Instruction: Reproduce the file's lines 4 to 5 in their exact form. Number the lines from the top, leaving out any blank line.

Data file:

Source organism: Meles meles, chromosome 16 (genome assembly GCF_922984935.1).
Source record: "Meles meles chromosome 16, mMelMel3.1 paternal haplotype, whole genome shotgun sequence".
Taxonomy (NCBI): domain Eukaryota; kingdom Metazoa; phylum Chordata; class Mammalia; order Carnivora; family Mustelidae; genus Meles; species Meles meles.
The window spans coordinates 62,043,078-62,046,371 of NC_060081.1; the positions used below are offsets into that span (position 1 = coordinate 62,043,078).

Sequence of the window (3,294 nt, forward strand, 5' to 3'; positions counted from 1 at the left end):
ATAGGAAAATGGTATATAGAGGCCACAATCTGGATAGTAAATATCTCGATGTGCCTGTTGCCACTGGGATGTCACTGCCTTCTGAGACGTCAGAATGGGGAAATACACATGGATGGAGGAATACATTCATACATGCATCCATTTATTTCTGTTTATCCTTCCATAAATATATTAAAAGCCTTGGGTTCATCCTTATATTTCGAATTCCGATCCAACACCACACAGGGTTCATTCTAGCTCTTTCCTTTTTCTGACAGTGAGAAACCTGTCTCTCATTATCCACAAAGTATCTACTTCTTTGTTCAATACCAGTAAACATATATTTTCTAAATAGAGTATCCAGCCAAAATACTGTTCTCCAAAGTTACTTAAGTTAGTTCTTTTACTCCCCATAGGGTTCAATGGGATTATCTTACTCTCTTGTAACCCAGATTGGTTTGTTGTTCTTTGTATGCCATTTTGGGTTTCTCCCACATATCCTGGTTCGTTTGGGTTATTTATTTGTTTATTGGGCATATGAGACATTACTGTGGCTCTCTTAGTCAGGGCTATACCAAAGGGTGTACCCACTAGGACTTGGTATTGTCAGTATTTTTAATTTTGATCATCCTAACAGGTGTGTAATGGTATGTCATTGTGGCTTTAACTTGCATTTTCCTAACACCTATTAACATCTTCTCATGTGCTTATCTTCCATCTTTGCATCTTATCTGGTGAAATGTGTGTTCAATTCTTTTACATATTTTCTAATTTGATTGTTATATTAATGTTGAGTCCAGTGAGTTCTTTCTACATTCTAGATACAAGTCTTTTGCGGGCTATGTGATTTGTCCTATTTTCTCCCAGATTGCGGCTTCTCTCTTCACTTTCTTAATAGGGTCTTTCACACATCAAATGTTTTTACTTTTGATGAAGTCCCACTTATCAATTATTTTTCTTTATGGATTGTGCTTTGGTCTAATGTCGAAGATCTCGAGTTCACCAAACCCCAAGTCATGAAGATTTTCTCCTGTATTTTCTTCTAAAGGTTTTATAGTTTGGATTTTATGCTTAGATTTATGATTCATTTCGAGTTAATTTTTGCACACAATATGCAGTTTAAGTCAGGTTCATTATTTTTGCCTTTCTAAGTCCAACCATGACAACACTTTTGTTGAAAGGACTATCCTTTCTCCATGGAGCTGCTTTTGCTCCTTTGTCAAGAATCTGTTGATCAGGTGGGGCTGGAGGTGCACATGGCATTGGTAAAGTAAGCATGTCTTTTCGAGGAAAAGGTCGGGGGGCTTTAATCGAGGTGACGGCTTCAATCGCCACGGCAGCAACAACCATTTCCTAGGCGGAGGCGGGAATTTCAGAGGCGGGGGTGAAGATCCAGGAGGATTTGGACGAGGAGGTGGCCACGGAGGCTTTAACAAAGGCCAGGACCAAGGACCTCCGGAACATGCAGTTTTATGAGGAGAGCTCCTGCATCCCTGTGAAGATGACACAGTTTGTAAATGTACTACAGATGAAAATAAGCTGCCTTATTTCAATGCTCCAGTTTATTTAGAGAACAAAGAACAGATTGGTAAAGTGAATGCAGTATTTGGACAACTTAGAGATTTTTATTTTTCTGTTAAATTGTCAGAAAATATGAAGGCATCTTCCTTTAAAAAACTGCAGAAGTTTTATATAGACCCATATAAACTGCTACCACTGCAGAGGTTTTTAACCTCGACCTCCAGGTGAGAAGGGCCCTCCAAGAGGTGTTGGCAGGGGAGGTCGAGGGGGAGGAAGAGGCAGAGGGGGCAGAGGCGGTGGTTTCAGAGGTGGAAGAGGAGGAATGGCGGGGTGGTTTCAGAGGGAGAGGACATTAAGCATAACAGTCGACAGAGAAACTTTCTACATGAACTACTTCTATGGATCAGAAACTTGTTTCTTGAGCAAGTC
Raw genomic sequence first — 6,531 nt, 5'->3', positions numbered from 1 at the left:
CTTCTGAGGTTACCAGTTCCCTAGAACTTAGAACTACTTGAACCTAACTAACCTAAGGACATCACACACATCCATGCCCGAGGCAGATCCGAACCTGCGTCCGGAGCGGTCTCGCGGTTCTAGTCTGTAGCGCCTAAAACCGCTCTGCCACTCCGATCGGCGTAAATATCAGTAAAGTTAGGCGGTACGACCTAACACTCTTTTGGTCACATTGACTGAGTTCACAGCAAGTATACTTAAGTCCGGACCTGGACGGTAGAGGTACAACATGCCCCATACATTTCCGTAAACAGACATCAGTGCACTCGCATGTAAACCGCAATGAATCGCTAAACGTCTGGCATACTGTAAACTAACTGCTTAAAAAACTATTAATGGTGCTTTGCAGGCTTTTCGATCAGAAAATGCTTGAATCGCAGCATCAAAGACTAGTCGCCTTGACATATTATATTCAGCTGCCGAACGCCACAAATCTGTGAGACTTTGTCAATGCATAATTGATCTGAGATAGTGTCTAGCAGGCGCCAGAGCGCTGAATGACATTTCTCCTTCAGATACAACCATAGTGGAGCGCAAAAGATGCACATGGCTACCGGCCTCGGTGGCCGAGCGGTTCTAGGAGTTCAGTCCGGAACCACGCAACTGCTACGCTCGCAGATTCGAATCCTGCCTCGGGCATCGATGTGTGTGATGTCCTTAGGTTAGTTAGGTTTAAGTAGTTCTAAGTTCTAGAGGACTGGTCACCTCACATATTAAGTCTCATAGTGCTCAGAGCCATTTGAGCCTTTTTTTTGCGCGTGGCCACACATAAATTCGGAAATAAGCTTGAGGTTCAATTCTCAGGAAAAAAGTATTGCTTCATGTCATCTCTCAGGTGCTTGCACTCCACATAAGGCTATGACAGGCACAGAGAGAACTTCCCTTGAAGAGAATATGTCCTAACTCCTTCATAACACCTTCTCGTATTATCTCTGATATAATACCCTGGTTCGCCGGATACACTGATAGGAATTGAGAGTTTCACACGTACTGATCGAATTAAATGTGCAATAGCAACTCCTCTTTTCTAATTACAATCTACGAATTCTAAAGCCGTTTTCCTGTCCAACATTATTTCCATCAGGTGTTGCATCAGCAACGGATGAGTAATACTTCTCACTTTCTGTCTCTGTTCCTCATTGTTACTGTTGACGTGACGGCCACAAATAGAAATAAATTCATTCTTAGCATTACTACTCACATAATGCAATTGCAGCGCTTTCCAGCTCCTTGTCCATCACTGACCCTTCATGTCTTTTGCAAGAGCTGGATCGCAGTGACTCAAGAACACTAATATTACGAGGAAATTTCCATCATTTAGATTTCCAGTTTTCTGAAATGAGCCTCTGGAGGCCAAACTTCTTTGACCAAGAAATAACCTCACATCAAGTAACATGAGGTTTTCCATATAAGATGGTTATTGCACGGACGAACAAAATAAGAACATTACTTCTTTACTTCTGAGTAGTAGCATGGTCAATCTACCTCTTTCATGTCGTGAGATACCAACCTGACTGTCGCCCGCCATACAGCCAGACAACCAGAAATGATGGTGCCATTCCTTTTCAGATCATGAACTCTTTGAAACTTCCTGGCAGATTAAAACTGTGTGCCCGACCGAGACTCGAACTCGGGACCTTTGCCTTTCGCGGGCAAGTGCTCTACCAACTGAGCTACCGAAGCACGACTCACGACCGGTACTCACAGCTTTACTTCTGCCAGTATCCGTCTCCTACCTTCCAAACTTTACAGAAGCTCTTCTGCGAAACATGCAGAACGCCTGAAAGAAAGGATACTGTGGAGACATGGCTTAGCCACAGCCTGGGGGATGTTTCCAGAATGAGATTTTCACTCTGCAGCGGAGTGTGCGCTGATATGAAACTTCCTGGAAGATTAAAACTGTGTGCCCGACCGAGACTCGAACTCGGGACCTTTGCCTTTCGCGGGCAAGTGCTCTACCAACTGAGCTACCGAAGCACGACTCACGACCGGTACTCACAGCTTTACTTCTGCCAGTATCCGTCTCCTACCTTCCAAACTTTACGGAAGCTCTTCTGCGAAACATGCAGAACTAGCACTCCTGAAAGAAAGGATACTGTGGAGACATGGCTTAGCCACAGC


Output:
The window spans coordinates 62,043,078-62,046,371 of NC_060081.1; the positions used below are offsets into that span (position 1 = coordinate 62,043,078).

Sequence of the window (3,294 nt, forward strand, 5' to 3'; positions counted from 1 at the left end):